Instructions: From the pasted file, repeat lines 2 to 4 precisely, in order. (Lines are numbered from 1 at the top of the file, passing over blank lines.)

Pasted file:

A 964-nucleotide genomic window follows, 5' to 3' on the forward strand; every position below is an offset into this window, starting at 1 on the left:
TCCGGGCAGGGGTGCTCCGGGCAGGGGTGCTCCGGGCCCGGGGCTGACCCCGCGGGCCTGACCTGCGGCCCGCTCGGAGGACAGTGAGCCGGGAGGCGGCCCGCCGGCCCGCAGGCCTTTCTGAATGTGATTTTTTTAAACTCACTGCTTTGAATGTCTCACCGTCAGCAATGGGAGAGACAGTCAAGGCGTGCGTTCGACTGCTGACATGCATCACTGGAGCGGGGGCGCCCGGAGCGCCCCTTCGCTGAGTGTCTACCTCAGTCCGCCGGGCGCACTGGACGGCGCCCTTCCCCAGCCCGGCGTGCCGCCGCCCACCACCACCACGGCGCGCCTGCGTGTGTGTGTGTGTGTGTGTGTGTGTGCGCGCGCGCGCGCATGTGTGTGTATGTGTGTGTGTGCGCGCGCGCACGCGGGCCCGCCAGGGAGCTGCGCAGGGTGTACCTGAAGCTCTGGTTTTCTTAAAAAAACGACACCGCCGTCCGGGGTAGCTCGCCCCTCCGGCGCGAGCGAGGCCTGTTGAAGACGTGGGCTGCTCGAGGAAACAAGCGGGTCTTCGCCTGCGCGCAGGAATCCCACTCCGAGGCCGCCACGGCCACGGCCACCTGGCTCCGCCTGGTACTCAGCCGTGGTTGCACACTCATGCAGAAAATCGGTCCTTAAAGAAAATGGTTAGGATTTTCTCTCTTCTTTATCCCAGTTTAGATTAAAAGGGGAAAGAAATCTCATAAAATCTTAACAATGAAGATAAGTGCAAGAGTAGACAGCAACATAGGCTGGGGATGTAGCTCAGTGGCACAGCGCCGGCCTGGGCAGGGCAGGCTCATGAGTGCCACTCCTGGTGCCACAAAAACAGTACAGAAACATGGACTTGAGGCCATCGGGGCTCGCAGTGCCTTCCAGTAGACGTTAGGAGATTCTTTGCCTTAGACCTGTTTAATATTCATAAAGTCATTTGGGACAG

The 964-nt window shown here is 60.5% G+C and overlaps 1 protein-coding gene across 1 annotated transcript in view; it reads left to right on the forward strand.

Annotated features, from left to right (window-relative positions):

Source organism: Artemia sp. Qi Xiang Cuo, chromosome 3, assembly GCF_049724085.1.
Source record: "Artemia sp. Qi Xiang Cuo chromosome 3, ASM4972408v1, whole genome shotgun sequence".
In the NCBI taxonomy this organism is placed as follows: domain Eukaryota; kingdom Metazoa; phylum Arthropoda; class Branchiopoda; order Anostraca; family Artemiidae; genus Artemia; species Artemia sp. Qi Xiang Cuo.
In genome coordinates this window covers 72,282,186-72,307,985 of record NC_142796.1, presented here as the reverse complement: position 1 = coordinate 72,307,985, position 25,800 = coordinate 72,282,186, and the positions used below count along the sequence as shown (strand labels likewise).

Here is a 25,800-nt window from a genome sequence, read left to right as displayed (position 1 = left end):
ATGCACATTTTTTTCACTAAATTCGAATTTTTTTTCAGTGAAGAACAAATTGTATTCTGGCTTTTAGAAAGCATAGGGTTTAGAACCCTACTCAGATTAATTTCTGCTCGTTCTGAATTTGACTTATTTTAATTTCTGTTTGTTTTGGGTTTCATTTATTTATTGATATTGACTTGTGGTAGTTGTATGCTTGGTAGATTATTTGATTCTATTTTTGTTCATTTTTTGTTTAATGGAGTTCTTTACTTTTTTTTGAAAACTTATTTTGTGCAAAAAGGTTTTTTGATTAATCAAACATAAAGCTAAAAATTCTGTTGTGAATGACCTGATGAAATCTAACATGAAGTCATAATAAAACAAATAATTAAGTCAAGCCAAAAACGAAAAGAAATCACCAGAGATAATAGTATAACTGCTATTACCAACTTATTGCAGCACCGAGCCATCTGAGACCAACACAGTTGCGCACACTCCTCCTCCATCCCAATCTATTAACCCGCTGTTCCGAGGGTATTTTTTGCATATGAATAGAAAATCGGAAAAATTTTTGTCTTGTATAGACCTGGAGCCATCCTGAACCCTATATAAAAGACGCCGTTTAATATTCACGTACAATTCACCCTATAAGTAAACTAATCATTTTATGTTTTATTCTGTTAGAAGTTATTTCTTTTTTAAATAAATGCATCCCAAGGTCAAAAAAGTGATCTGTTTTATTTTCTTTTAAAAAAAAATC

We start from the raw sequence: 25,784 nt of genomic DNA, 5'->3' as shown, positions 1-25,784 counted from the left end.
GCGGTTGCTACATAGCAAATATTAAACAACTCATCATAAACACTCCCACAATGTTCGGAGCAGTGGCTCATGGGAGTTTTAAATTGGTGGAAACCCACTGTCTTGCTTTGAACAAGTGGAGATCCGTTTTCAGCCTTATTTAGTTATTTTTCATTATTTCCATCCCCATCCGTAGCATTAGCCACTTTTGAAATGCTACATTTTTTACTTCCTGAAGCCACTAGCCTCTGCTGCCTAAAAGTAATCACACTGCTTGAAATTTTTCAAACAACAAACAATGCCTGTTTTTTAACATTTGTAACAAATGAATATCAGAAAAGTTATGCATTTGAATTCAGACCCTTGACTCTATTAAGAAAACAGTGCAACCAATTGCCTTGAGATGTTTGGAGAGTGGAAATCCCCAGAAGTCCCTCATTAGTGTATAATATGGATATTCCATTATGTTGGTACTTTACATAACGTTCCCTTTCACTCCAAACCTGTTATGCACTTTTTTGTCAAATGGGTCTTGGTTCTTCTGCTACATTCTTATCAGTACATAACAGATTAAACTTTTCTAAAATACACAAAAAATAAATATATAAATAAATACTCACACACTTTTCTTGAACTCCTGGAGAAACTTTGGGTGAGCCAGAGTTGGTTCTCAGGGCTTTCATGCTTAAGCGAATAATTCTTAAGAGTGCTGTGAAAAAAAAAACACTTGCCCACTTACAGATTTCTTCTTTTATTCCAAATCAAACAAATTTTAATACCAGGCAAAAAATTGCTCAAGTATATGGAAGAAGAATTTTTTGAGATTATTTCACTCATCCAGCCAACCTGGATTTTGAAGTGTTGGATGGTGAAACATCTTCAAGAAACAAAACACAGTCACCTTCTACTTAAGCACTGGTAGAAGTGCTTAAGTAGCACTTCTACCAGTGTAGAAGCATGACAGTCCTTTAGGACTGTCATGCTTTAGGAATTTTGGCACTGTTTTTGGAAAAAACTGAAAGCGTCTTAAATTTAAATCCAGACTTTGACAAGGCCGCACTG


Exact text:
TCCGGGCAGGGGTGCTCCGGGCAGGGGTGCTCCGGGCCCGGGGCTGACCCCGCGGGCCTGACCTGCGGCCCGCTCGGAGGACAGTGAGCCGGGAGGCGGCCCGCCGGCCCGCAGGCCTTTCTGAATGTGATTTTTTTAAACTCACTGCTTTGAATGTCTCACCGTCAGCAATGGGAGAGACAGTCAAGGCGTGCGTTCGACTGCTGACATGCATCACTGGAGCGGGGGCGCCCGGAGCGCCCCTTCGCTGAGTGTCTACCTCAGTCCGCCGGGCGCACTGGACGGCGCCCTTCCCCAGCCCGGCGTGCCGCCGCCCACCACCACCACGGCGCGCCTGCGTGTGTGTGTGTGTGTGTGTGTGTGTGCGCGCGCGCGCGCATGTGTGTGTATGTGTGTGTGTGCGCGCGCGCACGCGGGCCCGCCAGGGAGCTGCGCAGGGTGTACCTGAAGCTCTGGTTTTCTTAAAAAAACGACACCGCCGTCCGGGGTAGCTCGCCCCTCCGGCGCGAGCGAGGCCTGTTGAAGACGTGGGCTGCTCGAGGAAACAAGCGGGTCTTCGCCTGCGCGCAGGAATCCCACTCCGAGGCCGCCACGGCCACGGCCACCTGGCTCCGCCTGGTACTCAGCCGTGGTTGCACACTCATGCAGAAAATCGGTCCTTAAAGAAAATGGTTAGGATTTTCTCTCTTCTTTATCCCAGTTTAGATTAAAAGGGGAAAGAAATCTCATAAAATCTTAACAATGAAGATAAGTGCAAGAGTAGACAGCAACATAGGCTGGGGATGTAGCTCAGTGGCACAGCGCCGGCCTGGGCAGGGCAGGCTCATGAGTGCCACTCCTGGTGCCACAAAAACAGTACAGAAACATGGACTTGAGGCCATCGGGGCTCGCAGTGCCTTCCAGTAGACGTTAGGAGATTCTTTGCCTTAGACCTGTTTAATATTCATAAAGTCATTTGGGACAG

The 964-nt window shown here is 60.5% G+C and overlaps 1 protein-coding gene across 1 annotated transcript in view; it reads left to right on the forward strand.

Annotated features, from left to right (window-relative positions):